Step away from that digression and this also makes a historical point. Potatoes might be a high calorie food source, but they are a very poor source of protein. And as the way the results are couched as late as 1909 suggests, we came late to this insight. What does this mean? That the landlords and philanthropists who detected "resistance" from their dependents when they attempted to substitute potatoes for wheat bread were seeing something a little better-founded than mindless peasant conservatism.
By extension, throw away that notion of conservatism and we can better reconcile the conflicting claims for early and late introduction of the potato into the European peasant diet. The potato could have a transformative effect. But it had to be integrated into a new agricultural economy that delivered protein in some other form. The numbers here suggest the Irish solution of balancing potatoes with dairy, but cod, eggs, a joint for Sunday dinner will also work. Perhaps, if desperate, even beans might work.
What else? Corn is a common food today in southern Europe. In the Milanese and more broadly in the Po Valley, it notoriously enabled the great landowners who moved into rice farming in the bottoms by letting the labour feed itself on corn grown on the heights. Hence the scourge of pellagra, although as I report this factoid straight from the lectures of Daniel Klang, who tied it to his somewhat negative opinion of Cavour, I take it with a slight grain of salt. The pellagra thing is real, though.
Go east, and you get to the very homeland of the modern potato. Russians certainly don't see any opposition between wheat and potato. But speaking of inner Eurasian potato-stuffed pastries, there's a deep-frying connection, too. And if you know your Russians (or, at least, your Doukhobors) you know the stereotype about Russians and sunflowers. If the sunflower is the symbol of Russian rural simplicity, you'll grant that it has nearly as much historical importance as paprika, right?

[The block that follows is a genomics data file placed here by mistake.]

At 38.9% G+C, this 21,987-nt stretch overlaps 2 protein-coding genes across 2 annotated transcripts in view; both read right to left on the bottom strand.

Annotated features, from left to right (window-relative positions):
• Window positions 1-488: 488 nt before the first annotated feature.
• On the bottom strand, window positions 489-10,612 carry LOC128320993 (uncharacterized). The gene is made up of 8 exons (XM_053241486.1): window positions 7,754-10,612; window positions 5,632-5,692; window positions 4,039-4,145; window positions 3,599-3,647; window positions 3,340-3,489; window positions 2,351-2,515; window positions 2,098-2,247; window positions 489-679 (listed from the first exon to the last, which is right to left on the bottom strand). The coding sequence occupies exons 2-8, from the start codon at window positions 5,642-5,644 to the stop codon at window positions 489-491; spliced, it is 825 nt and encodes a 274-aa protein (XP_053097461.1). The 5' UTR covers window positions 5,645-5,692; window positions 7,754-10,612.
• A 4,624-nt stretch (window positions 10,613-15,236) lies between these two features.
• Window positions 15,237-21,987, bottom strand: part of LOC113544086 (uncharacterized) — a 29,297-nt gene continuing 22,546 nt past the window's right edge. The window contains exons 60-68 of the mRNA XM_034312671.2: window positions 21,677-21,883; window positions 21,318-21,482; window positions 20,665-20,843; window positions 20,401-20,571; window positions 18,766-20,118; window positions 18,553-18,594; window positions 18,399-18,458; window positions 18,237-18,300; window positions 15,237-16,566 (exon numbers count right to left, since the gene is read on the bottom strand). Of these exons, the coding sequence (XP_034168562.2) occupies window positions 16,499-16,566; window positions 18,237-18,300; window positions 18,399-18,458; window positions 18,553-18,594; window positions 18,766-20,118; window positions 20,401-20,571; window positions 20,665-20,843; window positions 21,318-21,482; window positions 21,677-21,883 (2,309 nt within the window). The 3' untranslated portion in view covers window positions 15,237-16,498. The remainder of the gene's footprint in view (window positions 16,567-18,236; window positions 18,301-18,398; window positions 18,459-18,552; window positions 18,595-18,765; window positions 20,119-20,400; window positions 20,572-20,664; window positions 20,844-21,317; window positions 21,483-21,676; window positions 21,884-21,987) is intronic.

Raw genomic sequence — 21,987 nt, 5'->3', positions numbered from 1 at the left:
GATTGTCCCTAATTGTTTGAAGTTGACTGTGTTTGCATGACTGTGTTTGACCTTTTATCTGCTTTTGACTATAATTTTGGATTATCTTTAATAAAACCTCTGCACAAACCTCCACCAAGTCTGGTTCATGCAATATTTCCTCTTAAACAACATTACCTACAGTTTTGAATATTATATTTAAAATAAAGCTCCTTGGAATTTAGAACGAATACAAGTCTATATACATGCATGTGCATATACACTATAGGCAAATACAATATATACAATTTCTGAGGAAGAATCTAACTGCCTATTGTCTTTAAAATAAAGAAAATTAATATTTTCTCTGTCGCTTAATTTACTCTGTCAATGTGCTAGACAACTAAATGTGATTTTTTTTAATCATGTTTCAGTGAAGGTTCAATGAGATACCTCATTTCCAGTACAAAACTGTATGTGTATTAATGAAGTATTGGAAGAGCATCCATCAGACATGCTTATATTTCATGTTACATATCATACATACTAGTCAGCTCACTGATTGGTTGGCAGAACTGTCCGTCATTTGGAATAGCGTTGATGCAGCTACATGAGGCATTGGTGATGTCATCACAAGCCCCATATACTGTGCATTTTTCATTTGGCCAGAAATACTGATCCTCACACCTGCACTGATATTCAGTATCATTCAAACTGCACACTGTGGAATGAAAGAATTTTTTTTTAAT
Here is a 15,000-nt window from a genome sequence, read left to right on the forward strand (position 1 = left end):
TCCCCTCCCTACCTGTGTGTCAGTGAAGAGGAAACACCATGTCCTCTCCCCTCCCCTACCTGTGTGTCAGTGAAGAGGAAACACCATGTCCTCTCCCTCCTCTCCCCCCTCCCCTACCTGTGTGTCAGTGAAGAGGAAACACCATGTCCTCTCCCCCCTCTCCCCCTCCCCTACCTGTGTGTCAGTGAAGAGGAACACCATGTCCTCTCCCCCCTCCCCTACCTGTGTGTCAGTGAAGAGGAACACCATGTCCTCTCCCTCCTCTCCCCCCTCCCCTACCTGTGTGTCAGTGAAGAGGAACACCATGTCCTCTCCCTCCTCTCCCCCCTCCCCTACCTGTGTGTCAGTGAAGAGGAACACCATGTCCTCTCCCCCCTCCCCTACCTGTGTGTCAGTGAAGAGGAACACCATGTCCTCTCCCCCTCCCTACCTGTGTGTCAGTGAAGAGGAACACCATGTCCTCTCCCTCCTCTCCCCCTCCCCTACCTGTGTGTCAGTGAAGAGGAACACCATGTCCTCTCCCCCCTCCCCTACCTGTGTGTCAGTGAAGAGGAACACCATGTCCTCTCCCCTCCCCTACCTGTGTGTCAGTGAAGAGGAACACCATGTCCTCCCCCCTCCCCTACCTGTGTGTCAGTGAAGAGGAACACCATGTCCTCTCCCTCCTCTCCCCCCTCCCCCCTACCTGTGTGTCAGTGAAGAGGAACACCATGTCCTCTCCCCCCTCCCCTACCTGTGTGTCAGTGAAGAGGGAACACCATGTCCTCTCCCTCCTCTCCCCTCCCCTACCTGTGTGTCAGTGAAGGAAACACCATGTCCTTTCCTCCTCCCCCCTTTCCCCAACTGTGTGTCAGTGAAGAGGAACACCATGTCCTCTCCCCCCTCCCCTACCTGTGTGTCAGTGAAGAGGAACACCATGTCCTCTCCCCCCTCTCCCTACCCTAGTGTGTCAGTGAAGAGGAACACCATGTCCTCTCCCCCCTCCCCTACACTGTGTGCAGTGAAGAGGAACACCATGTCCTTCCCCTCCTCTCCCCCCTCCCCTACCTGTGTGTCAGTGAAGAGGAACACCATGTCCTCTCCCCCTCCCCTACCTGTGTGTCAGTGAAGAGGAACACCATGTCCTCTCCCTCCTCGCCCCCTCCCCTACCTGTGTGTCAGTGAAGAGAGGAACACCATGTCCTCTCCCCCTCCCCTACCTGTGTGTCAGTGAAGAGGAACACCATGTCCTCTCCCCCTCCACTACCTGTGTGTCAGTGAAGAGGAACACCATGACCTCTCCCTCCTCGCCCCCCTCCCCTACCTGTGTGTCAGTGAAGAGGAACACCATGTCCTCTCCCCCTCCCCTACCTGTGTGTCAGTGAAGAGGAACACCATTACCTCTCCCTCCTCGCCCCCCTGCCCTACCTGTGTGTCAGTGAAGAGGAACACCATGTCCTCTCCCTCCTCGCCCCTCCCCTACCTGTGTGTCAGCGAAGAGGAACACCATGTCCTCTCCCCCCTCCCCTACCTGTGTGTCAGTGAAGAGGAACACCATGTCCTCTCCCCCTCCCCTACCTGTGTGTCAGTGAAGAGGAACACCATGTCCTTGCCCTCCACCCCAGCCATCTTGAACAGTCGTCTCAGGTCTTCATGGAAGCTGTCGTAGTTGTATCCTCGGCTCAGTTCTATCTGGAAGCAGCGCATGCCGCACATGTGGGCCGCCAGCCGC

Well, how about more? Here's a page that notes that there were 2 million acres in sunflowers in Russia by the early Nineteenth Century. I'm not going to disagree with this factoid, however ill-sourced, because it supports my thesis! And here's the forecast for this year's Russian sunflower harvest. If you're thinking that that's an awful lot of sunflower seeds, the explanation isn't that the sunflowers were crushed for cooking oil with which to deep fry savoury samosas in bazaars from Kashgar to Tashkent. I mean, they were, but that's not why the Russian agriculture ministry cares. It cares because seedcake for animal fodder and raw oil for soap production were huge Russian industrial export by the mid-Nineteenth Century.* (I was going to link to the Lever Brothers history instead of this, but right there on Wikipedia the Lever is tolerating and perhaps promulgating the notion that they control the patent for the actual, original invention of vegetable oil-made soap in the 1880s. Patent trolls....)
The importance of this is not to be underrated. Russian is never as strong as it seems, but it was once even weaker than it is, before its history sort of explodes in the late 1500s. It's not as though there weren't farming towns along the northern fringe of the steppe going back into history to before the invention of nomadism. They only come to leave little mark because the lifestyle is so marginal and because they build in timber on acid soils that leave little or no archaeological remains. But something changed at the beginning of modernity, and the margin became a power centre.